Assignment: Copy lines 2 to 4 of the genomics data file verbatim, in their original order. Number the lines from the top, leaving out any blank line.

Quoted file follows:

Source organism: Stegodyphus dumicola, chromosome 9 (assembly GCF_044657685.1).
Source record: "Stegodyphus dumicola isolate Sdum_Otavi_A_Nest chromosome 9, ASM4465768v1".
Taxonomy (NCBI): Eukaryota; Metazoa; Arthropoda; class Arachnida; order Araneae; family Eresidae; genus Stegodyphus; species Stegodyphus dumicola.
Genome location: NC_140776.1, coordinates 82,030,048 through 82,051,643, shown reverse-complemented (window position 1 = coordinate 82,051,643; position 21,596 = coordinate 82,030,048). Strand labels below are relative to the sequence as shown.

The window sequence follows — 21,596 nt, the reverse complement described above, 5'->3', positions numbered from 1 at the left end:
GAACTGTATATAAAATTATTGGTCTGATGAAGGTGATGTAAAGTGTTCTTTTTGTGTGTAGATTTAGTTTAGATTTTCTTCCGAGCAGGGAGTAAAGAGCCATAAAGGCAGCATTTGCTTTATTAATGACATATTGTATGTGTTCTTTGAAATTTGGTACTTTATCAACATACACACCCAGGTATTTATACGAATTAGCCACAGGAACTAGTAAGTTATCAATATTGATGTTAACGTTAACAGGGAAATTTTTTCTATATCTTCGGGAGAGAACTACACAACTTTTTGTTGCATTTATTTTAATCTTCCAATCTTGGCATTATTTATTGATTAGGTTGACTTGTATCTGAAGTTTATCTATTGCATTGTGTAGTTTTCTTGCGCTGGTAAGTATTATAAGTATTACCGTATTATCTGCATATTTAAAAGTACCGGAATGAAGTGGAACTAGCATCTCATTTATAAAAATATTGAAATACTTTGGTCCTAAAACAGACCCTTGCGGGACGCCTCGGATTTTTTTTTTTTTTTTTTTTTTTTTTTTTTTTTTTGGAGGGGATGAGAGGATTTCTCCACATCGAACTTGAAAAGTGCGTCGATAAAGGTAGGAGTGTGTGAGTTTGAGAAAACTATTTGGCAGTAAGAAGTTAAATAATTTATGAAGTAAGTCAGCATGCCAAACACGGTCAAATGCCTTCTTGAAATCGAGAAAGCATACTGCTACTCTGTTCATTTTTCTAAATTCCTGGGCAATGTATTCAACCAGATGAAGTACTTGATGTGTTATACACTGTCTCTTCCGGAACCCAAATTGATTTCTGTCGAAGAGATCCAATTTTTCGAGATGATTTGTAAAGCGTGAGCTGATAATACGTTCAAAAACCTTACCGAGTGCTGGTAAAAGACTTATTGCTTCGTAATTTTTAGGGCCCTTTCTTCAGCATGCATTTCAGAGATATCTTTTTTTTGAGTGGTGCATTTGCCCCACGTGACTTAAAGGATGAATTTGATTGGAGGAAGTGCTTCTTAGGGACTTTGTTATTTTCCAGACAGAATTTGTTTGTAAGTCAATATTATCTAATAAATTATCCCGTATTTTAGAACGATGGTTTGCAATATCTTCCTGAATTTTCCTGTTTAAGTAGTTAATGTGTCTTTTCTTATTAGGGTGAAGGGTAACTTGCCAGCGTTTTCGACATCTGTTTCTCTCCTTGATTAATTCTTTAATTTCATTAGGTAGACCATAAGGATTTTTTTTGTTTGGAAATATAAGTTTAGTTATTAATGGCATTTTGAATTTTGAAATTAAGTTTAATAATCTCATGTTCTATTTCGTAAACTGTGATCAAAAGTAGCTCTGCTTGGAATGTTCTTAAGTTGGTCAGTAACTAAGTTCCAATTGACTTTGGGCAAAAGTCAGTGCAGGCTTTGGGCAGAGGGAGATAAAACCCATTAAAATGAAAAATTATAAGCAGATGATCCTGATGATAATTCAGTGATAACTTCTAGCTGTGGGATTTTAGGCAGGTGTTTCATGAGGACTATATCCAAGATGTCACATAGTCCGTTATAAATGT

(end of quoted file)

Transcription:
Source record: "Stegodyphus dumicola isolate Sdum_Otavi_A_Nest chromosome 9, ASM4465768v1".
Taxonomy (NCBI): Eukaryota; Metazoa; Arthropoda; class Arachnida; order Araneae; family Eresidae; genus Stegodyphus; species Stegodyphus dumicola.
Genome location: NC_140776.1, coordinates 82,030,048 through 82,051,643, shown reverse-complemented (window position 1 = coordinate 82,051,643; position 21,596 = coordinate 82,030,048). Strand labels below are relative to the sequence as shown.